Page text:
My goal was to do a more fine-grained analysis of multiple Facebook aspects, while at the same time incorporating data from other social websites, in order to produce a more complete profile of people that use such sites.

To that end, I developed a simple exploratory hypothesis:

The online social networking activity of individuals as measured by their social bits has a significant correlation with personality characteristics and learning style attributes.


Personality is typically measured in 5 areas or traits:

  • openness to experience / intellect
  • conscientiousness
  • extroversion
  • agreeableness
  • emotional stability / neuroticism


Learning styles describe how we like to learn and there are many variations of them. A popular one, the one I used, is the Index of Learning Styles and describes learning in 4 dimensions:

  • active / reflective
  • sending / intuitive
  • visual / verbal
  • sequential / global


For my study I recruited an international sample of 121 people from 21 countries. The study was done online and open to adults that were users of at least one of these 6 websites.

I used convenience and snowball sampling techniques to recruit people, by inviting friends, family and colleagues, running an ad campaign on Google Ad network and encouraging participants to invite their peers.

I promise that the split between males and females was completely random!


The measures I used to assess people was the English Mini-Markers scale to measure the big-five factors of personality, and the Index of Learning Styles to measure their learning inclinations.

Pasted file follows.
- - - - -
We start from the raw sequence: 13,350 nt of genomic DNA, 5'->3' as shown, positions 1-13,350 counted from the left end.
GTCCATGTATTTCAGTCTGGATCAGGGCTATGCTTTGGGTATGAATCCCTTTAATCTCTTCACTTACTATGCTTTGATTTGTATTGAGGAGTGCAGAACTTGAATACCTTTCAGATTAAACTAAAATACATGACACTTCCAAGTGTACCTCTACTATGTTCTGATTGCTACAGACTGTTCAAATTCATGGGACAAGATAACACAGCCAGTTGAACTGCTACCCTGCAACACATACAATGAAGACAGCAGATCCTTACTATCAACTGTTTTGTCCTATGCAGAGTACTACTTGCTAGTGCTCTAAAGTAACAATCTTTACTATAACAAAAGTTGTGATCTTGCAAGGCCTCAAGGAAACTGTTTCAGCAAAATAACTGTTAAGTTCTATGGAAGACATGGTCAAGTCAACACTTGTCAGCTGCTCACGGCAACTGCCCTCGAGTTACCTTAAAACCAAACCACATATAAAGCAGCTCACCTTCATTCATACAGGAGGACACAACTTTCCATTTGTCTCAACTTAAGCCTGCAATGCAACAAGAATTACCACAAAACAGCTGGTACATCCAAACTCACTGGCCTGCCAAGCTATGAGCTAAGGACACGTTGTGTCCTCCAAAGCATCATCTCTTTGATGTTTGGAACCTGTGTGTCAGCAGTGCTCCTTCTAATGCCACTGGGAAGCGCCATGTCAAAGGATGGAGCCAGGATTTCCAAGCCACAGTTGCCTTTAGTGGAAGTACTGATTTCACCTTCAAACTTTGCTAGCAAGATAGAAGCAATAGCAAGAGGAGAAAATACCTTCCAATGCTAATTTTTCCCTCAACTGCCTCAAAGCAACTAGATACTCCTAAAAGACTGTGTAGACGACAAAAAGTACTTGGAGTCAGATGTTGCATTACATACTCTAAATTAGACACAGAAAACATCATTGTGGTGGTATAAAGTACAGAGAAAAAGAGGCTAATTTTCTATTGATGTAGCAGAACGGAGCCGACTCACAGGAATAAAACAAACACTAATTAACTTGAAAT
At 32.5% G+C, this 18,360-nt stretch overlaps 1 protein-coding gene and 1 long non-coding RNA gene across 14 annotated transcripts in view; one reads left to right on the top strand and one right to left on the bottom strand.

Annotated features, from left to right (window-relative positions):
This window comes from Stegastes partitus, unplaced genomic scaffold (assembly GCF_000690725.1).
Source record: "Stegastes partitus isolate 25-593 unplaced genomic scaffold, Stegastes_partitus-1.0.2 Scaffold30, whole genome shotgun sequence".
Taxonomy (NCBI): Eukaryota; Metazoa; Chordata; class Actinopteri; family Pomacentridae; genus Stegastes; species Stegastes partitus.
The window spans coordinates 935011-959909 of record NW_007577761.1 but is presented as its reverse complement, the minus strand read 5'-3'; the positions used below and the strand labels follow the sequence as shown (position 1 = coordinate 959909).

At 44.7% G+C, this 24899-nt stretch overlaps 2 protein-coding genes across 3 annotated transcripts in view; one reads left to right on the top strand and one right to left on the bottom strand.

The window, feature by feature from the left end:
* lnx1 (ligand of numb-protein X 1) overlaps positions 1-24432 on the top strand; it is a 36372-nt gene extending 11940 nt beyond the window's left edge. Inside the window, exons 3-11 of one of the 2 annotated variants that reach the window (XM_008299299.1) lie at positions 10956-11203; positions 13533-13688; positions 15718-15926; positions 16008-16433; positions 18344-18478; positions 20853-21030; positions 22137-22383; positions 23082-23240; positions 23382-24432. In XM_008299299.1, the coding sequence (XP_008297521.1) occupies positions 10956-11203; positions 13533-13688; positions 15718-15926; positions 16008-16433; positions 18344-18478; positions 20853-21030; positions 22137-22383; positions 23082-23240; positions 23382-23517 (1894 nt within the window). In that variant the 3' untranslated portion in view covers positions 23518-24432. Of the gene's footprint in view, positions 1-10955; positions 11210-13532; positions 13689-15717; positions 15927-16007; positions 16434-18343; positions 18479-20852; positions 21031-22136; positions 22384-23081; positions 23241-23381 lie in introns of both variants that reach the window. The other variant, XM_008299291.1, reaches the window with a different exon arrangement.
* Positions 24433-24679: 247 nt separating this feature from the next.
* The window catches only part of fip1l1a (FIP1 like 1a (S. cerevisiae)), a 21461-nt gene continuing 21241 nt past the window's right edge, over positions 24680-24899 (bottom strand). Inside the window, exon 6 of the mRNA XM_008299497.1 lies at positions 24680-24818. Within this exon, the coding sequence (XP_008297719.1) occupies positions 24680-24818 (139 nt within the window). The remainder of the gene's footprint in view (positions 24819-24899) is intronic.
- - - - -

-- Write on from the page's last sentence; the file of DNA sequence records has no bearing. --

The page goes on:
For the needs of the study I developed a website and 6 applications, one for each of the websites I used in the study, to collect a large amount of data automatically.

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And now, the results! Due to the large amount of data, I had to find a creative way of presenting all the correlations that were detected.

Wherever you see a green cross (+) it means that there is a positive correlation ( p < 0.05) between that item and its header. A red dash (-) means that is a negative correlation. A double symbol (++ / —) means that the possibility of that results to have been produced due to pure chance, is less than 1% ( p < 0.01).






To sum up, my study investigated whether we can use the social web to predict people’s personalities and learning styles. The results suggest that we can, and are in line with findings from previous studies.

For example, LinkedIn and Flickr users were more likely to fall in the intuitive side of the sensing/intuitive learning dimension. As Felder and Silverman explain, intuitive learners often prefer discovering possibilities and relationships, they like innovation and dislike repetition, and are better at grasping new concepts. Notably, LinkedIn and Flickr users were also found to be more open to experience, indicating a level of overlap between the findings of the personality test and the learning style test.

I believe that the social web can be an important tool in intelligent learning applications, and other types of applications, that could be used in parallel with other methods to enhance the effectiveness of customisation and adaptation of a user’s experience.

A more detailed version of my findings, will be published in the Psychology of the New Media book, which is going to be released Q1/Q2 of 2013.